Anyway, I don’t mean to dwell on this anymore than I already have. I just wanted to share that I realize that there are many reasons people make art. I know that people will probably chide me about this post, like, “Duh? Don’t you get it man, people want to make art!?!?” Yes, I get that. It is just the scale, sometimes, which causes me to ponder this. I guess. Whatever.

I can’t make my art, or I gave up on doing so, in the face of the challenges I faced. These people, these people whose work fills AMFA, likely never even felt that challenge, they just knew they wanted to make art, and they did so. They likely would have regarded me and said, “Huh? What of it, get off yer arse and express yourself!” The thing is that I do, of course. I express myself, now, in words rather than stage paintings. I use the tools of metaphor and simile instead of lekos and fresnels. I use a word processor instead of a light palette. I still make art, I guess, but I paint my pictures in words rather than those fields of light and shadow and color and smoke.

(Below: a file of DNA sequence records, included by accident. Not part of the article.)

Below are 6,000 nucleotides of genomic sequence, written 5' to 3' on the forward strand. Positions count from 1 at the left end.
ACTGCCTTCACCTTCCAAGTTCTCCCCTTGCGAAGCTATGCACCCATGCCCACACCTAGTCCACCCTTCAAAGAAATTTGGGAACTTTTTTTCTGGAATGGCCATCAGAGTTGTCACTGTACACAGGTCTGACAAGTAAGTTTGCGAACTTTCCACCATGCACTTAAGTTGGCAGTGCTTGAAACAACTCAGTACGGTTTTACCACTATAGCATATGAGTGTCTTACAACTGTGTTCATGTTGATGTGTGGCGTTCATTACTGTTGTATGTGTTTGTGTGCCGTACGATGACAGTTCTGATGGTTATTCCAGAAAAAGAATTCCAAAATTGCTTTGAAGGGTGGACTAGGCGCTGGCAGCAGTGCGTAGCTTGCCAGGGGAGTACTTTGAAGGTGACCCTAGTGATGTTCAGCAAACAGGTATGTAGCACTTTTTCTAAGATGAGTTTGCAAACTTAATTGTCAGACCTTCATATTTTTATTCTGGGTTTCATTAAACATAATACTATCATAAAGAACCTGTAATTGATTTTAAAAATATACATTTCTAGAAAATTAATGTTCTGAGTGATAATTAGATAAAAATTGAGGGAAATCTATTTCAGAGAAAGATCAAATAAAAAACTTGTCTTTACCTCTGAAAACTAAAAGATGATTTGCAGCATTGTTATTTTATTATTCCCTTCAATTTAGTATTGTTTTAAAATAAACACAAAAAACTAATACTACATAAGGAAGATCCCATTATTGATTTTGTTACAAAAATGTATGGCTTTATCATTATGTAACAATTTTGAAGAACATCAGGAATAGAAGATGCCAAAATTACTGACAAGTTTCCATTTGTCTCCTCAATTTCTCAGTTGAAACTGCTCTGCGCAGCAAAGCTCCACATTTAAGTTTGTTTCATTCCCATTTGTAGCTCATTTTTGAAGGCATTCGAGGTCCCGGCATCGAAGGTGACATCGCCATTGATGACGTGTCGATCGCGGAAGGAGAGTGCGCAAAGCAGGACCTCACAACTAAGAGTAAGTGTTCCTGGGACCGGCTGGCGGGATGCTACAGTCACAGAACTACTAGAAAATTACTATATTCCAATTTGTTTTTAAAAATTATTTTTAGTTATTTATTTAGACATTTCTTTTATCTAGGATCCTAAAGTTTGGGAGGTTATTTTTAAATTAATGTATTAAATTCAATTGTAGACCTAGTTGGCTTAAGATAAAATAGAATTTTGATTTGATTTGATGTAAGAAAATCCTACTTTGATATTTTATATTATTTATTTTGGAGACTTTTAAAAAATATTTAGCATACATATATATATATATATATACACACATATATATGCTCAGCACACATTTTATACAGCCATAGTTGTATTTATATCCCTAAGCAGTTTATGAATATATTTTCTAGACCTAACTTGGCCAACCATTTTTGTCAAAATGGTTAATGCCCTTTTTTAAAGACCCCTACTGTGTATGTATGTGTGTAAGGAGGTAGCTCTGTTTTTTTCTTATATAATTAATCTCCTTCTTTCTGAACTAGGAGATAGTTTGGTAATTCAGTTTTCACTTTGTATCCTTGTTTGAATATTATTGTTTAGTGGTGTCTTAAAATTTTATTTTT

Runaway Vampires

Pawn just read this over at the Gray Lady:

Kristen Stewart, the 19-year-old co-star of the “Twilight” blockbusters, plays a New Orleans stripper in “Welcome to the Rileys,” which also stars James Gandolfini as a damaged businessman. Mr. Cooper noted that Ms. Stewart also has a noncompetition entry: in “The Runaways,” directed by Floria Sigismondi, Ms. Stewart plays a young Joan Jett.
Sundance, With a New Leader, Hones Its Indy Edge – NYTimes.com

Pawn has a warm place in his heart for Ms Jett.  Not only for her great contributions to Rock and Roll music, but for her stand up performance back in Iowa during the 2004 Presidential campaign.  As I journaled then…

Jeneane Garofalo is in town, as is Joan Jett. They are doing a show, kind of an Iowa Perfect Storm USO show to thank and bolster the Dean faithful. Seems that just one floor up is a meeting of the Young Republican’s Caucus Organizing Committee. You have to ask yourself if the facility scheduler had thought this through or not. Anyway, once the YRs find out that the Dean people are downstairs they take a vote of the organizing committee and have a unanimous vote of seven yeas (I’m not making this up, the head of the organizing committee boasted about it on TV) to go down to the Dean rally and do what they can to disrupt it!

Jeneane Garofalo addresses the crowd (photo courtesy RedPeg.com)